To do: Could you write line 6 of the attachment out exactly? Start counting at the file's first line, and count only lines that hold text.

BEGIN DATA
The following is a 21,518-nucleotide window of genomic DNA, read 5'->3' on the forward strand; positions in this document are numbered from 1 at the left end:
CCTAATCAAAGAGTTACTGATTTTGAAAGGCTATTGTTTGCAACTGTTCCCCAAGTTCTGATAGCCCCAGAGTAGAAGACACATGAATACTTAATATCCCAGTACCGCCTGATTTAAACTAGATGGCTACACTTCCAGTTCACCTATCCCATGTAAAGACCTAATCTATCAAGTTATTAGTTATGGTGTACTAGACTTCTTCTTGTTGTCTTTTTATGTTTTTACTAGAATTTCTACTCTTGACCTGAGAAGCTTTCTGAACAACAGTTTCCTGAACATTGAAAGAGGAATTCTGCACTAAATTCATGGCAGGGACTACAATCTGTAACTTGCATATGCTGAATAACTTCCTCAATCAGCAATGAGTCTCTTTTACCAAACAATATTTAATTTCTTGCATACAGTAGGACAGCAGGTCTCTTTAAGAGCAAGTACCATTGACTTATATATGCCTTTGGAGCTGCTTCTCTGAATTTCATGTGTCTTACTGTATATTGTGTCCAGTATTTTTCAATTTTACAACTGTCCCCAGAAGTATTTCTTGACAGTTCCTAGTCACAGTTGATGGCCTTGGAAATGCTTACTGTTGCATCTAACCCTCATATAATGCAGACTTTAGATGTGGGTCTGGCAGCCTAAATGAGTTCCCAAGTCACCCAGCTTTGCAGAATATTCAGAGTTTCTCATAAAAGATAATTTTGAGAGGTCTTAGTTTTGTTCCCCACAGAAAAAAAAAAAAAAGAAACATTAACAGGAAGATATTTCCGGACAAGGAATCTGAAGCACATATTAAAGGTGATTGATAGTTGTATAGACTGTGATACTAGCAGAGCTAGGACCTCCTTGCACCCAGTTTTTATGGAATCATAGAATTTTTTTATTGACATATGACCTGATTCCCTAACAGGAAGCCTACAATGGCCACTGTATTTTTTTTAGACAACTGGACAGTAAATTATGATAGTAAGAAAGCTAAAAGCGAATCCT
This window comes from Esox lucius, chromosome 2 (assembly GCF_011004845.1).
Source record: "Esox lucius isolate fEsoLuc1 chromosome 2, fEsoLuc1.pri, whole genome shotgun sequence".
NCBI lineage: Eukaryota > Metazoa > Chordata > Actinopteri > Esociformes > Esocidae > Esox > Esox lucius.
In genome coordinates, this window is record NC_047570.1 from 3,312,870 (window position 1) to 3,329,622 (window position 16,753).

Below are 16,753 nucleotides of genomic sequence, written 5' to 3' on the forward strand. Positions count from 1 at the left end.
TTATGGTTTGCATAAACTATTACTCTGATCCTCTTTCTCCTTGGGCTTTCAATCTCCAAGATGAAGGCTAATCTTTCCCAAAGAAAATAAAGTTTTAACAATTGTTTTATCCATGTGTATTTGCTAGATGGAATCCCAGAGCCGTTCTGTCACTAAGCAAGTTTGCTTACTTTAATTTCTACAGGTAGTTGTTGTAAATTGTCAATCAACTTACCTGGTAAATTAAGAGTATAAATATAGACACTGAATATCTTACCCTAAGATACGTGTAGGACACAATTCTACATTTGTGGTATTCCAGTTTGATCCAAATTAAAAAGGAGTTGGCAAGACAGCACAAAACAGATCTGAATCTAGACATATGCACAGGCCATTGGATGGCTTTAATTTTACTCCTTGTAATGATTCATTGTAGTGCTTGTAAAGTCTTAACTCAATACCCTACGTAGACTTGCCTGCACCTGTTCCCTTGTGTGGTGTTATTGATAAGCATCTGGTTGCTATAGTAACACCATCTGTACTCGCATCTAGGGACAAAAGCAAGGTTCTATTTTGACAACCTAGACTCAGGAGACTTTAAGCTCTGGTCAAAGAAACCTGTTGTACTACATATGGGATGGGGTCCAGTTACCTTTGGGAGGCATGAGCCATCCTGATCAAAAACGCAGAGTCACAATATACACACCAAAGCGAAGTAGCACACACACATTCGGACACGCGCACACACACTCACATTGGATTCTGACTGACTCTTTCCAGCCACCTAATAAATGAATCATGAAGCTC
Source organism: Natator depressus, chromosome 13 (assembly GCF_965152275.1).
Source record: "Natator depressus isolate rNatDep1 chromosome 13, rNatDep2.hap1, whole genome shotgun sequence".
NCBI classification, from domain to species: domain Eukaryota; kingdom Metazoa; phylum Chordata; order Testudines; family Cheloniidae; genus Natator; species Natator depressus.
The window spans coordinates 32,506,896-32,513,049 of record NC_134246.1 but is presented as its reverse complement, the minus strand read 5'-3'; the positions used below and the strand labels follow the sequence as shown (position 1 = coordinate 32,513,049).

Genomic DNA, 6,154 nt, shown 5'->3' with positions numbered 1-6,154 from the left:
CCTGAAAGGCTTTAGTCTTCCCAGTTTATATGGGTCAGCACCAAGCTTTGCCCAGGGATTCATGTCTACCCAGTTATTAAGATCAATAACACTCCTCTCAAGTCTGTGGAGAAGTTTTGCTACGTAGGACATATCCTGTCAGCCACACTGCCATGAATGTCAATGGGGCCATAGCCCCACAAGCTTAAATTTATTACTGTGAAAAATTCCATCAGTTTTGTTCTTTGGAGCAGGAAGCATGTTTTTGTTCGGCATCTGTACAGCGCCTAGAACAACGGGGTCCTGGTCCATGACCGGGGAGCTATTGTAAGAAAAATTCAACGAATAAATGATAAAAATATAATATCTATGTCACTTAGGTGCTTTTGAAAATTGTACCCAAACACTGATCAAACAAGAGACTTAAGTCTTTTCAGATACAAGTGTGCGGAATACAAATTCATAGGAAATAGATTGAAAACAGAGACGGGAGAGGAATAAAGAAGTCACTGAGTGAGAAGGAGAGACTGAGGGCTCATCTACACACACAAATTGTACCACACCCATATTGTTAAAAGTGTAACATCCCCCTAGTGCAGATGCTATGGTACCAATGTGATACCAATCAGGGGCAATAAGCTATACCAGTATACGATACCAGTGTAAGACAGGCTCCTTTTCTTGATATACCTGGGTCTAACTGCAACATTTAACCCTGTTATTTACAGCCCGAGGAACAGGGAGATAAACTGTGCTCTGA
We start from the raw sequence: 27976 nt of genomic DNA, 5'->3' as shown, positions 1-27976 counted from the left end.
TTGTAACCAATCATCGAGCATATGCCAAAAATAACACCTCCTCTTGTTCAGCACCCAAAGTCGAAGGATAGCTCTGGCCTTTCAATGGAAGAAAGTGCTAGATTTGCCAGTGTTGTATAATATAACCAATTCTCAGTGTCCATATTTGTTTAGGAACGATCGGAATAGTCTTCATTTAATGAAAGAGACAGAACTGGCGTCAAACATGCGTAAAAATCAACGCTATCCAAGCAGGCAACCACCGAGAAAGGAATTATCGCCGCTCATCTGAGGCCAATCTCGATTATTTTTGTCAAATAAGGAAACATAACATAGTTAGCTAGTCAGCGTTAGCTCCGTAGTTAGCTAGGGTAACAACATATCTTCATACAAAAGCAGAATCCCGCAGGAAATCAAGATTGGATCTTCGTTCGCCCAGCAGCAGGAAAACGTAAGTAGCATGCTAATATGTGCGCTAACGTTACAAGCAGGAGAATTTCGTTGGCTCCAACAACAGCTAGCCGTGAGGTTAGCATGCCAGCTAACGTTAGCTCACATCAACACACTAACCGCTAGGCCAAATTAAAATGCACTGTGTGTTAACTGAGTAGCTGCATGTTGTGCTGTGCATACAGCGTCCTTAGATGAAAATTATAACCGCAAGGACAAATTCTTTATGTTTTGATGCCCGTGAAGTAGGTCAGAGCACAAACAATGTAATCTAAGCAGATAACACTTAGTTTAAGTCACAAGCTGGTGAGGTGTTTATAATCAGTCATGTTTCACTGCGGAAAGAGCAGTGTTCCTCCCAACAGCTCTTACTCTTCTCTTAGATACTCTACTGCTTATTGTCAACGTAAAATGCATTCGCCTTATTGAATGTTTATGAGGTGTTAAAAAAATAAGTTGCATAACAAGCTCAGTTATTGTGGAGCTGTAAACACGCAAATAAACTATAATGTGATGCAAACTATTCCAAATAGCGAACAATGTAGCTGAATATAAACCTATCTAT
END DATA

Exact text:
In genome coordinates, this window is record NC_047570.1 from 3,312,870 (window position 1) to 3,329,622 (window position 16,753).